As I mentioned in a previous post, perhaps the most interesting item is the strong showing of Green party member Mr. Atte Harjanne. His vote tally, 937 votes, is close to phenomenal for a relatively unknown first-time candidate, and it may be that we’re witnessing a political star being born. Atte has many other qualities and was not elected because of his nuclear stance, and being openly pro-nuclear, even openly pro-Fennovoima, probably even cost him some votes. However, I nevertheless suspect that being a pro-nuclear Green did ultimately favor him a bit in balance, even though it alone wouldn’t been close to enough to carry the election. Several other pro-nuclear Green candidates came close to being elected, some gathering quite considerable vote counts, and many were elected as vice-councilors, a position of some importance in most places.

That said, all this is but a handful of politicians and some thousands of voters at most. However, all change starts small, and this might be a weak signal the futurists are looking for. We now have a serious environmental organization, the Finnish Ecomodernist Society, that favors using all the tools – nuclear power included – against climate change; and now we have politicians who are genuinely pro-environment while also being genuinely pro-nuclear. This also reflects the fact that the Finnish Greens are becoming a generalist party and a viable alternative for traditional major parties: a generalist party cannot afford to have a strict stance in a matter as important as nuclear power is for Finland, even though a small environmentalist party might get away with it. (It should be noted that the Finnish Green party jettisoned long ago its old demand for an immediate closure of Finnish nuclear power plants, and that its official program now admits that closures should be avoided if that leads to higher greenhouse gas emissions. It is still solidly against any new-builds, however, and officially still pretends that vastly increased biomass use, despite mounting evidence of environmental hazards, is one solution for Finland’s energy worries.)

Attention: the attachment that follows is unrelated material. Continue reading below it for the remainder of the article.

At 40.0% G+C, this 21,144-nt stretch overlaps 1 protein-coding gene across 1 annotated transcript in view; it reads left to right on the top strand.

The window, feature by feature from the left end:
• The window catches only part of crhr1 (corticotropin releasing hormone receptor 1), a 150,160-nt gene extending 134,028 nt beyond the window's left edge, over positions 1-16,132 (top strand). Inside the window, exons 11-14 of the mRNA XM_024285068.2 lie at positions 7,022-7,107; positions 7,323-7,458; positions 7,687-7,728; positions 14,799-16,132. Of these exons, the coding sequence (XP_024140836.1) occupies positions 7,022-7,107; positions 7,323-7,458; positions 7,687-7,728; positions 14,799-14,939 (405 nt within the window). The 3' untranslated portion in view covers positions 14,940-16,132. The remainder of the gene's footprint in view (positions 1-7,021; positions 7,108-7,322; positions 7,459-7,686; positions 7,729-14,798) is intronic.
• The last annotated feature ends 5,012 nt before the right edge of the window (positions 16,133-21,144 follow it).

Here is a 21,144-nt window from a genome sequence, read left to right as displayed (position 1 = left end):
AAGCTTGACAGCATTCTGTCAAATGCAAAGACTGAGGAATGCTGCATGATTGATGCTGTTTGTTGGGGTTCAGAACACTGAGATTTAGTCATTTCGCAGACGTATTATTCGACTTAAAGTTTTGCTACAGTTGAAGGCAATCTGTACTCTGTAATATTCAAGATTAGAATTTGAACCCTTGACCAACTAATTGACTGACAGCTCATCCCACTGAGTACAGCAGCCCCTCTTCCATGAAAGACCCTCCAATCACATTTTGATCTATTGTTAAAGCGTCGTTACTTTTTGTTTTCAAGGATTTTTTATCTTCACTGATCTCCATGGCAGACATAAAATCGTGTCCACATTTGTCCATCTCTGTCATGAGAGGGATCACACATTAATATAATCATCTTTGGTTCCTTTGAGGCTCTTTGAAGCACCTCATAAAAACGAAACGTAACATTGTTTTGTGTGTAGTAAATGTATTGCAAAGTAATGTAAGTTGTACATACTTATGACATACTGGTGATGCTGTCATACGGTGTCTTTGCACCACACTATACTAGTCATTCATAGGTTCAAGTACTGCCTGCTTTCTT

At the same time, mounting evidence suggests that the energy tribalists have been wrong all along: despite promising progress of renewable energy, we are more likely than not to need nuclear energy as well, if we wish to limit climate change to a level where it is not an existential threat to our civilization. On the other hand, it is also clear that absent major change in the way we can build nuclear power, we are definitely going to need a lot of renewables and more effective Green policies as well.

About J. M. Korhonen

as himself
This entry was posted in Uncategorized. Bookmark the permalink.

3 Responses to What the Finnish municipal elections tell, and don’t tell, about nuclear power?

  1. Great article Janne , we pro-Nuclear in Ireland admire the little shoots of a possible change in policy evidenced by you ( perhaps a bit more pragmatic ) Finns , especially so as our countries are of a similar size ( ~5M pop )

    • Thanks! I think the day for more pragmatic environmental policies will come when the 1960s generation finally retires or dies. Young people seem to be much more open for pragmatic policies, and they have not been traumatised by the Cold War anti-nuclear weapons campaigns. But we must keep the idea alive and in discussion until such a moment when it can be enacted as a policy.

    • jfon says:

      New Zealand’s a similar size, but more anti-nuclear than almost anywhere. A recent poll on how people view their Kiwi identity had our nuclear free policy at the top of the list, so it’s an easy win for politicians who don’t have to do anything now to earn ‘green’ points on it. Hopefully commercial nuclear-powered ships might change that, though the government has already vetoed a Russian icebreaker from being contracted to resupply McMurdo Sound and Scott Base in Antarctica.

What's your take?

Please log in using one of these methods to post your comment:

WordPress.com Logo

You are commenting using your WordPress.com account. Log Out /  Change )

Facebook photo

You are commenting using your Facebook account. Log Out /  Change )

Connecting to %s